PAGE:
(This is the second installment of our first Santa Monica Next Salon, aimed at discussing how to get the younger generations more involved in civic life. Part I can be found here, and the introduction can be found here. – DN)

A recent City Council Meeting where the Bergamot Plan was voted on ended after 2 am.
A recent City Council Meeting where the Bergamot Plan was voted on ended after 2 am. Photo: Gary Kavanagh

Santa Monica, for better or worse, is small enough that the outcome of a project or issue really can turn based on who shows up to a meeting.  Sometimes, these meetings where decisions are made in front of the public can go on for a very long time. I’ve been asked so many times, what would it take to get young people to show up to meetings, and once there to make a public comment?

One barrier for young professionals might be that these so-called community meetings might be just one big question mark: what are they? What should you expect? And why do we have them in the first place? Thankfully, Ginny Brideau, a vice president at a community relations consultancy who has organized public meetings for over 10 years, wrote this primer a few years ago about what to expect (and suggestions for how to behave) at a community meeting. This should be required reading in a high school civics class.

But Ginny will be the first to admit that there are a lot of meetings you could attend. Most of us do not have the time and passion or need to attend all of them. Anyone who has heard Santa Monica city council meetings on KCRW know that they are long. Regardless of whether you’re tuning in or watching it on CityTV via livestream, it’s impossible to know when the topic you’re interested in will be discussed since they sometimes go out of order. And worse yet, you could be stuck there until 10 pm, 11 pm, or even 2 am. Participating in a governance structure like this is daunting and really keeps out everyone but the most dedicated (or privileged).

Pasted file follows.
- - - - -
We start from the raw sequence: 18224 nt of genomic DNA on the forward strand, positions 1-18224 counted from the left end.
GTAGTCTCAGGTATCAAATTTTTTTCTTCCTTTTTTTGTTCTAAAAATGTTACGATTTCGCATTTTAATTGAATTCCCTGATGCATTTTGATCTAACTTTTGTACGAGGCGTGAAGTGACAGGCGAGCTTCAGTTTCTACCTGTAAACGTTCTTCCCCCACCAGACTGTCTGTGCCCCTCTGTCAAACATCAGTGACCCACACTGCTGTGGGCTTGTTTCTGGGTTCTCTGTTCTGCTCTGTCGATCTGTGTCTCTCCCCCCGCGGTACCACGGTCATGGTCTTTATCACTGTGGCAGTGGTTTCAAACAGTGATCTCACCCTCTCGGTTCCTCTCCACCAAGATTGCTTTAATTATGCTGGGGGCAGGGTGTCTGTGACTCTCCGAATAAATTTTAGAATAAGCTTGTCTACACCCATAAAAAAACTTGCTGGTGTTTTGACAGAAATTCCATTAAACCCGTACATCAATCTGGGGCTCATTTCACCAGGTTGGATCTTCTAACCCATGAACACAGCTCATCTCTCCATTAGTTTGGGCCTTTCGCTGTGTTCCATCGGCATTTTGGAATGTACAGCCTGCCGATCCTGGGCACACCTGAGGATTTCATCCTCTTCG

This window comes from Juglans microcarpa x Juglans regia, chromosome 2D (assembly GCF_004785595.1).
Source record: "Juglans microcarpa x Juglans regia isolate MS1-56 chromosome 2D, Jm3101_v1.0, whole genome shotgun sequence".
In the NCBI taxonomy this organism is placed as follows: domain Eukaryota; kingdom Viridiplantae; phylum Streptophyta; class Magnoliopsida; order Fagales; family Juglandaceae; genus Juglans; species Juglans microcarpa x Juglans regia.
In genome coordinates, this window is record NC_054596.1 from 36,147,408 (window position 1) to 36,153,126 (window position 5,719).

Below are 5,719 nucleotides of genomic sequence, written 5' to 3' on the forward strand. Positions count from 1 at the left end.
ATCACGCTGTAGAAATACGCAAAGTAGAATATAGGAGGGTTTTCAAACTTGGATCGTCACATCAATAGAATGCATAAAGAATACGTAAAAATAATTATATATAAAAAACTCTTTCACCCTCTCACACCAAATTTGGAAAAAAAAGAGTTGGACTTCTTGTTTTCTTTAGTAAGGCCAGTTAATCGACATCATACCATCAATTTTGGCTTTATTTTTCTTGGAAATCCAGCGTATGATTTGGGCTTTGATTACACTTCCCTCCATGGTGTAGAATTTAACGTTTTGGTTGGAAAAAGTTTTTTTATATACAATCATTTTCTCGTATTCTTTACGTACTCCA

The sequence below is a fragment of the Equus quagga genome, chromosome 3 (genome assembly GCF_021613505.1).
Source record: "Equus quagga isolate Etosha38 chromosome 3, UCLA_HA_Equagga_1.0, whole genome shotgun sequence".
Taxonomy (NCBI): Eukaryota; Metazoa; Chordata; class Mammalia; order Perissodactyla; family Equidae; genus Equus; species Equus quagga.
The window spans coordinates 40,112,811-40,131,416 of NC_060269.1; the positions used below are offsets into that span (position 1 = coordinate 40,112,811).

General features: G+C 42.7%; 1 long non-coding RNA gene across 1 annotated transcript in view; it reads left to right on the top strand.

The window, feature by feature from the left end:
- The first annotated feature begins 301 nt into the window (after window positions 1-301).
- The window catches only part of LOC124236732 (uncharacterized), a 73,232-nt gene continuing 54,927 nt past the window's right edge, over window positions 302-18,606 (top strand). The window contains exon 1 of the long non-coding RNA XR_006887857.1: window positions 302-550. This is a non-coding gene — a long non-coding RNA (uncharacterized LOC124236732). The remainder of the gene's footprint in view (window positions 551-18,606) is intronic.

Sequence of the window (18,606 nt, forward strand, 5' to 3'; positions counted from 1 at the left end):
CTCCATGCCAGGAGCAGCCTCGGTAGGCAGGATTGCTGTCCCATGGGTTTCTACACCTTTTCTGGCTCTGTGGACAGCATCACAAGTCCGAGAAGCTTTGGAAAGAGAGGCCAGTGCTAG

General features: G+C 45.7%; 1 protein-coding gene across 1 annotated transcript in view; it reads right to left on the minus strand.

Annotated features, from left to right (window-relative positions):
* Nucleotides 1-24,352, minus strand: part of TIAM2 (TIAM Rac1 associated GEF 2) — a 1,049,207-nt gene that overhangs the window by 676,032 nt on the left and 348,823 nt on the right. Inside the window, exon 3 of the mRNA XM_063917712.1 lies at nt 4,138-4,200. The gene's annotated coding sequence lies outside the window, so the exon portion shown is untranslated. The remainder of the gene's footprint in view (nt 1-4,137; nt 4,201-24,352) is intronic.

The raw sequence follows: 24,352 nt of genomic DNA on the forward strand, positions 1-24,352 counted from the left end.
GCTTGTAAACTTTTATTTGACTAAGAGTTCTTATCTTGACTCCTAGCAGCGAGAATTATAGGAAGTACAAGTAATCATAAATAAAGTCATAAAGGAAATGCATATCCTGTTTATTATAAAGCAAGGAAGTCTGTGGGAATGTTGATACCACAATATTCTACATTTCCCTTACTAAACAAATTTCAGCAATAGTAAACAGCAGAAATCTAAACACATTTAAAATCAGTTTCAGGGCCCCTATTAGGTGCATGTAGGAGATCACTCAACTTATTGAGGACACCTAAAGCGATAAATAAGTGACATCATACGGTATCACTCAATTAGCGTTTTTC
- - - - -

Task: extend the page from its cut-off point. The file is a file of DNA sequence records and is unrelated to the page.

There’s nothing quite as discouraging for someone who shows up to a City Council or other public meeting ready to discuss an issue near and dear to their heart – only to be stuck frustrated as issue after issue gets discussed. And the points brought up for discussion may be over decisions made long ago, but somebody feels they need to bring it up again anyway for no good reason – talk about frustrating. By the time their issue comes up, the governing body is exhausted and the interested party may already be at home.

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So, when I read about the suggestion my friend Lindsey Ganson, the chief operating officer at Transportation Alternatives in NYC, made last summer about expanding participation in local neighborhood boards by holding meetings of just one hour, I had to float it around:

I think the community board model could be wildly improved if the meetings were limited to exactly one hour. The prospect of an endless meeting crowded with tangents and bureaucracy keeps people from coming out and speaking up. I think if people knew they could show up, get informed and participate without losing three hours to process and pomp, more people would be involved, more things would get done and fewer New Yorkers would feel alienated by the process of local government. If a topic takes too long: table it, make another meeting where that’s addressed, and move on. Yes, it’d mean more meetings, but it’d mean better meetings that are more accessible to more New Yorkers.

 

The idea of shorter meetings doesn’t necessarily address the second question: how to get people to make a public comment. But we should talk about that another time.

 

So what do you think? Would shorter meetings, with fewer topics, entice more people to come out and discuss topics that will impact the future of Santa Monica? Or would the increased number of meetings just lead to a confused and cluttered calendar?